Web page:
On Tuesday, August 17, 2021 at 10:25:52 AM UTC-7, det...@newsguy.com
> You can create a mathematical model where the spaceship is stationary,
> and the earth is moving, but it would have NOTHING to do with reality.
That's untrue, because both of the reference systems provide equally valid descriptions of the actual physical phenomena. To dispute this, you would need to explain why the description in terms of one reference system has to do with reality while the equally valid description in terms of the other reference system does not.
> The pulses from the pulsar result from the pulsar rotating once every ten seconds.
Well, your scenario stipulates that the pulses hit the earth once per 10 seconds in the direction perpendicular to the line from Earth to Alpha Centauri, and this is really all we need to know. If you want to relate this to the description in terms of the pulsar's reference system, you can do that, but it doesn't change the relevant aspects of the scenario. There are infinitely many different combinations of conditions of the pulsar (rotation rate and relative speed and direction of motion) that would yield the stipulated conditions, all irrelevant to the discussion.
> Those pulses hit the earth once every ten seconds.
Right, this is what you are stipulating, so there's no need to discuss the description in terms of the pulsar's reference system.
> When the spaceship travels at a right angle to those pulses, any "Doppler Effect"
> is IRRELEVANT.
Well, in the transverse condition this is merely a matter of semantics, since the relativistic Doppler formula includes the effect of time dilation, which is why there is a Doppler shift even for purely transverse motion. If you prefer to call that "time dilation" rather than "Doppler", that's fine, but just be aware that the common terminology refers to it as transverse Doppler. And, no, it is not irrelevant at all. The Doppler effect is significant in the descriptions for both reference systems.
> The Doppler Effect is about the frequency of light WAVES ...
The generic Doppler effect doesn't just apply to things like electromagnetic waves, it applies to every kind of propagating frequency. For example, if the machine gun on an jet fighter shoots 3 bullets per second, and the plane is approaching you at 500 mph, the bullets will hit you at a higher frequency as given by the Doppler formula. It applies to the frequency of any propagating sequential entities, not just wave crests or oscillations of electromagnetic fields.
> While there might be some Doppler Effect when the spaceship hits the
> photons in the rotating light beam, that effect will NOT IN ANY WAY change
> how FREQUENTLY the ship OR EARTH will hit those rotating BEAMS.
You're mixing up two different frequencies: (1) the frequency with which the beams hit something, and (2) the frequency of the electromagnetic oscillations comprising the beams. Those are totally different frequencies, and the relevant frequency for your scenario is the frequency with which the beams hit the objects. The Doppler effect and the motions of the objects determine those frequencies. You need to stipulate the conditions of your scenario if you want to relate the frequencies in the pulsar's reference system to the frequencies in the earth's or the ship's reference system, or you can just stipulate that the pulses strike the earth once per 10 seconds, and then you don't need to worry about the pulsar's reference system.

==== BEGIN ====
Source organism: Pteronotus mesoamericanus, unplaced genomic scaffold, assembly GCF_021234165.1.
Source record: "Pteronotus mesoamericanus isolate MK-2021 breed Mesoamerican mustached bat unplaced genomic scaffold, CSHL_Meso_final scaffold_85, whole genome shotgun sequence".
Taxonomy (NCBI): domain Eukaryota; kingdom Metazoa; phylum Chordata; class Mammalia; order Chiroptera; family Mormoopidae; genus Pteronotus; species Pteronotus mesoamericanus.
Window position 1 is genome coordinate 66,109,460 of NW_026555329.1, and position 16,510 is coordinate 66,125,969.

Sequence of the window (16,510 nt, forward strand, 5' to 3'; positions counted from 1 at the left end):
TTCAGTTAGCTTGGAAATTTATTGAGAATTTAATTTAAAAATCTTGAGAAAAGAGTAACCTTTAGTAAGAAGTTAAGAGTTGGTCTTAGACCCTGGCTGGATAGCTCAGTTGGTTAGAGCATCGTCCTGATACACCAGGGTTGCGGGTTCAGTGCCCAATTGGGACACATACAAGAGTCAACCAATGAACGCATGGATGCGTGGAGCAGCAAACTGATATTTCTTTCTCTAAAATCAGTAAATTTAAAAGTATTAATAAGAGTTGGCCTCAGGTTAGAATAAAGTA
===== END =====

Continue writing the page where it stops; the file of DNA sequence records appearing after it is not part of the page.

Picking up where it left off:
In any case, once you've stipulated that the pulses strike the earth once per 10 seconds, that is the frequency with which the pulses strike the earth, and it applies regardless of which reference system we use to describe the events. Likewise we have established that the pulses hit the ship at a frequency of once per 1 second, and this too applies regardless of which reference system we use. So, you can calm down and stop shouting that we can't change the frequency the beams hitting the earth or the ship. Those frequencies have their stipulated values in terms of both reference systems. So neither reference system is better or more accurate than the other.
> The earth is NOT moving away from the pulsar.
Again, you can stipulate how the earth and the ship are moving (or not moving) relative to the pulsar, however you like, but the bottom line is that you are saying the pulses strike the earth once per 10 seconds, and the rays are perpendicular to the line from Earth to AC in terms of the earth's reference system. That is all we need to know.
> The pulses will still hit the ship once per ship second when the ship is traveling
> at 99.9488339567% of the speed of light.
I think you have a typo in that number (transposed 9 and 4), but yes, as explained repeatedly, the pulses hit the ship once per ship second, and this is true regardless of whether we describe the events in terms of the earth's reference system or the ship's reference system (or any other reference system). Nevertheless, as explained previously, we have reciprocal time dilation.
> Your screwball BELIEFS do not change anything
I wish I could take credit for them, but they are not uniquely "my" beliefs, they are elementary Relativity 101. Anyone who has even a rudimentary understanding of relativity will instantly give you the same explanation.
> and ALL TIME DILATION EXPERIMENTS show you are WRONG.
No, as you may recall, we invalidated all your purported counter-examples, because they all refer to either difference in gravitational potential or accelerated clocks. Reciprocal time dilation applies to the reciprocal slowness of each clock in terms of the *inertial* coordinates in which the other clock is at rest. This has been abundantly verified experimentally, and there are no counter-examples.
In summary, your pulsar scenario is a good illustration of reciprocal time dilation.